Young adults going off to college are particularly vulnerable to stress and anxiety.

College students must handle a big life change, more homework and tests than ever before, brand-new social situations, living away from home for perhaps the first time, and—on top of all that—navigating a new city, a new state, or maybe even a new country.

It’s a huge amount to take on without the usual parental guidance, but here are some methods college students can use to manage their stress and stay healthy.

Get at least seven hours of sleep a night—yes, really

The first thing that goes out the window when college students get bogged down with work and social lives is sleep. It can seem attractive and productive to stay up until 2 a.m. and then wake up at 7 for an 8 a.m. class, but this kind of sleep deprivation takes a toll—and fast.

Short-term effects of lack of sleep include trouble concentrating, difficulty making good decisions, headaches, and general malaise.

It’s no laughing matter to skimp on sleep, so college students must try to budget time to ensure a full night’s sleep.

Eat right—even in the dining hall

It can be hard to manage healthy eating habits in a dining hall, especially for college students who are accustomed to having every meal made for them by a parent.

But making healthy and sensible food choices can mean the difference between a stressed-out, unhappy student and a calm, focused, successful student.

College students need to learn about how to fuel their bodies before they go off to college; it’s a steep learning curve, and it can be difficult when confronted with unhealthy, unlimited choices in the dining hall. Education at home is key.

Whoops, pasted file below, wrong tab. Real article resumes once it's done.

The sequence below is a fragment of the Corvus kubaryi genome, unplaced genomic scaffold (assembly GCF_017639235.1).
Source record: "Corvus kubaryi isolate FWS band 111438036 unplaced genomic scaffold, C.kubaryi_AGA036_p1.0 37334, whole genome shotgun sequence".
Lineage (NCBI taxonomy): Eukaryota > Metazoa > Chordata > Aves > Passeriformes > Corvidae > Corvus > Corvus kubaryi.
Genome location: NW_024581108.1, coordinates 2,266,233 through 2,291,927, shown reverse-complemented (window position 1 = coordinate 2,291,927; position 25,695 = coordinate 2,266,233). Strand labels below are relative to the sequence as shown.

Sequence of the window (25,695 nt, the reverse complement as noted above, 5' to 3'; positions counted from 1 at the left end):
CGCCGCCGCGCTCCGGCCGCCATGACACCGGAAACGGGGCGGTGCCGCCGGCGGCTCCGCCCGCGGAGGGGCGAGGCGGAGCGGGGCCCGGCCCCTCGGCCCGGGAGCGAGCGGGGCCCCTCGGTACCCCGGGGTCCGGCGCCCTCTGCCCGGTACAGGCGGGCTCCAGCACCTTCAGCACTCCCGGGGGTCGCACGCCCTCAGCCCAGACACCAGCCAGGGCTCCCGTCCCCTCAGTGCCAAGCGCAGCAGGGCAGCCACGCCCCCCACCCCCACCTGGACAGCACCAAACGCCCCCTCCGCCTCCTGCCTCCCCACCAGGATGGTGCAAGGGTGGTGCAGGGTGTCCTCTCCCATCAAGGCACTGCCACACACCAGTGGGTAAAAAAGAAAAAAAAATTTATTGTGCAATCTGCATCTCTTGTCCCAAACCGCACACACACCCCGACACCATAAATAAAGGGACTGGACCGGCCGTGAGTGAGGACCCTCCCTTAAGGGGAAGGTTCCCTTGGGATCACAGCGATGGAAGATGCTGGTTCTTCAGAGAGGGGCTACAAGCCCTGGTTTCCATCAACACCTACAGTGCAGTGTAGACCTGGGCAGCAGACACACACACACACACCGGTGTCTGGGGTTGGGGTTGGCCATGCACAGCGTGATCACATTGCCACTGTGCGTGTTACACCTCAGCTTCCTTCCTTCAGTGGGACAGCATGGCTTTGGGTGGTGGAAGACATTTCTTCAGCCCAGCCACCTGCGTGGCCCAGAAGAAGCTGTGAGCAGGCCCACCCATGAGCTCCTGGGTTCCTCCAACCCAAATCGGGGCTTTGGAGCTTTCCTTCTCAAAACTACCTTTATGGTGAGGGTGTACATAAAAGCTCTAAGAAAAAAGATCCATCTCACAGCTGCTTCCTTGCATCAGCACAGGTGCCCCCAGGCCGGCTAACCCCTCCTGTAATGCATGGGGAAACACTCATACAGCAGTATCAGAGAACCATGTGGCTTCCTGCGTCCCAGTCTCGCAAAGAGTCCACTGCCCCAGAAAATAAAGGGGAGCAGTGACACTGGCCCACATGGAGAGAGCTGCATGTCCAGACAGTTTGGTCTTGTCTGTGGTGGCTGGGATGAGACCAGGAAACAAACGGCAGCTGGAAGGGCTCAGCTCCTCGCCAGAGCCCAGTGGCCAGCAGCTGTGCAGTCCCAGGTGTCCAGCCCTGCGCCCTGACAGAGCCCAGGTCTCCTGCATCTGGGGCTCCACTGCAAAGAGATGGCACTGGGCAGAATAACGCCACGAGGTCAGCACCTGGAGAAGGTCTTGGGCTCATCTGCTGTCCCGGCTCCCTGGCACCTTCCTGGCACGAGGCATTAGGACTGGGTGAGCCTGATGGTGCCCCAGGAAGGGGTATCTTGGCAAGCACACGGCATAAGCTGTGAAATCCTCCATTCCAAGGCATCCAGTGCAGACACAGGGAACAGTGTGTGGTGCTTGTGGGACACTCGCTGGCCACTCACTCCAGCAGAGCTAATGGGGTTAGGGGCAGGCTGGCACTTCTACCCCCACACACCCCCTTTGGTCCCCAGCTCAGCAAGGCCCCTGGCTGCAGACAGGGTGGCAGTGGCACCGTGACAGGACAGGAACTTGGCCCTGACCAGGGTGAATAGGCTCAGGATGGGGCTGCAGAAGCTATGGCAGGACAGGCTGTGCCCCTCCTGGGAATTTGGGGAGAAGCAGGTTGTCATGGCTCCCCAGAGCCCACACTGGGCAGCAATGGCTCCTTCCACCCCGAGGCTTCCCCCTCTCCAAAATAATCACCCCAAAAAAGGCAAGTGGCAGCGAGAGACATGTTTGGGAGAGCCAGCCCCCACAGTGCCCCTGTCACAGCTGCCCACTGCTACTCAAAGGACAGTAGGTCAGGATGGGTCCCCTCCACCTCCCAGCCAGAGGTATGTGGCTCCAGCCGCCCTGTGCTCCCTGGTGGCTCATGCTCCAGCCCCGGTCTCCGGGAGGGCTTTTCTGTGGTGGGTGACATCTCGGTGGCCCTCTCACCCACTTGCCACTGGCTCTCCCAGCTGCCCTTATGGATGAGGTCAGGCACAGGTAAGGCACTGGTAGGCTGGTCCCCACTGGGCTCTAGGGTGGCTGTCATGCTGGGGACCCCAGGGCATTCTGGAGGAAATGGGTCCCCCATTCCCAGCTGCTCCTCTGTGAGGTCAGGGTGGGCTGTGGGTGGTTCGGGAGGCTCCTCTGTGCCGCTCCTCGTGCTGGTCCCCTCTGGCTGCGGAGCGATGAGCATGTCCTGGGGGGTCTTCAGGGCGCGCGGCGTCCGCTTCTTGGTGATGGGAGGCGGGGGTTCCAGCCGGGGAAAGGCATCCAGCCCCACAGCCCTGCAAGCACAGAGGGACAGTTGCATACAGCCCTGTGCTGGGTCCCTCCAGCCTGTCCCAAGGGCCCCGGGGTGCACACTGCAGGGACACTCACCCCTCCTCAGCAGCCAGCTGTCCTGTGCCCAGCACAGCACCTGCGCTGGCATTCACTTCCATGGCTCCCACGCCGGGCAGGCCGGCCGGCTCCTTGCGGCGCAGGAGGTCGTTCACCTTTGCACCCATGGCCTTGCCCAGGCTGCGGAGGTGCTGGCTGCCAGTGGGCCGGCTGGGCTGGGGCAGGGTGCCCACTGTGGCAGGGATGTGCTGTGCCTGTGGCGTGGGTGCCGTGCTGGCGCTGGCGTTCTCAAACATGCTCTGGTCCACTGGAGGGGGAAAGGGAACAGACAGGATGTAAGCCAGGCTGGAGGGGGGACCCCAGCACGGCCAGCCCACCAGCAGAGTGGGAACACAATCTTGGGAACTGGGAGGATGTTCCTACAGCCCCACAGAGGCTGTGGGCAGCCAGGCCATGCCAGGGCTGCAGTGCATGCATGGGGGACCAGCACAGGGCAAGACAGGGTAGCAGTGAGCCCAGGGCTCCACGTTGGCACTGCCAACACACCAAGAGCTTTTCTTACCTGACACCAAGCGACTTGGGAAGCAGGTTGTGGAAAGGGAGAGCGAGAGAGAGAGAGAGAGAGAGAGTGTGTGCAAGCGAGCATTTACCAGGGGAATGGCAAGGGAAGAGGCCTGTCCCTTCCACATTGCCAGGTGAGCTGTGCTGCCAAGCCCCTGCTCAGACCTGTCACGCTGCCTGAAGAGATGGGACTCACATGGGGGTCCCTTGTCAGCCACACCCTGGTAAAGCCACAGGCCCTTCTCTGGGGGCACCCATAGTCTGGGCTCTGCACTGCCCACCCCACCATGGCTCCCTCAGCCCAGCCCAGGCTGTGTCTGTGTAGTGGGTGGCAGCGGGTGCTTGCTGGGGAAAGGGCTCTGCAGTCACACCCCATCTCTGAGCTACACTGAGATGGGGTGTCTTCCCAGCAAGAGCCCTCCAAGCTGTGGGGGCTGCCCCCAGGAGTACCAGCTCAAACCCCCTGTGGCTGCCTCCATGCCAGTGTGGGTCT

Get moving—outside, on the field, or at the gym

Like eating well and sleeping enough, it may seem that there’s not enough time to spend 30 minutes a day at the gym or jogging on the track, but if exercise is neglected, a student may have a hard time handling stress and schoolwork.

Exercise helps us focus, sleep better, and perform better in all aspects of our lives. And if students don’t want to lift weights or run on a treadmill alone, they can join an intramural sports team.

There’s no wrong choice when it comes to exercise; even just a daily 30-minute walk can make a huge difference to a student’s stress level.

Find a support system—and nurture it

Friends and supportive classmates are the last vital component of stress management in college. Loneliness and social isolation are extremely stressful, and it can be intimidating to meet new people when everything else is new.

But college students need to take advantage of the social opportunities their college provides and dive right in. It might take some time to find a good group of friends; those people may become lifelong friends—and that’s something worth nurturing.

The bottom line

Managing stress at college may seem like a daunting prospect, but with a few intentional tweaks to the typical college life, a student can prosper and be healthy.

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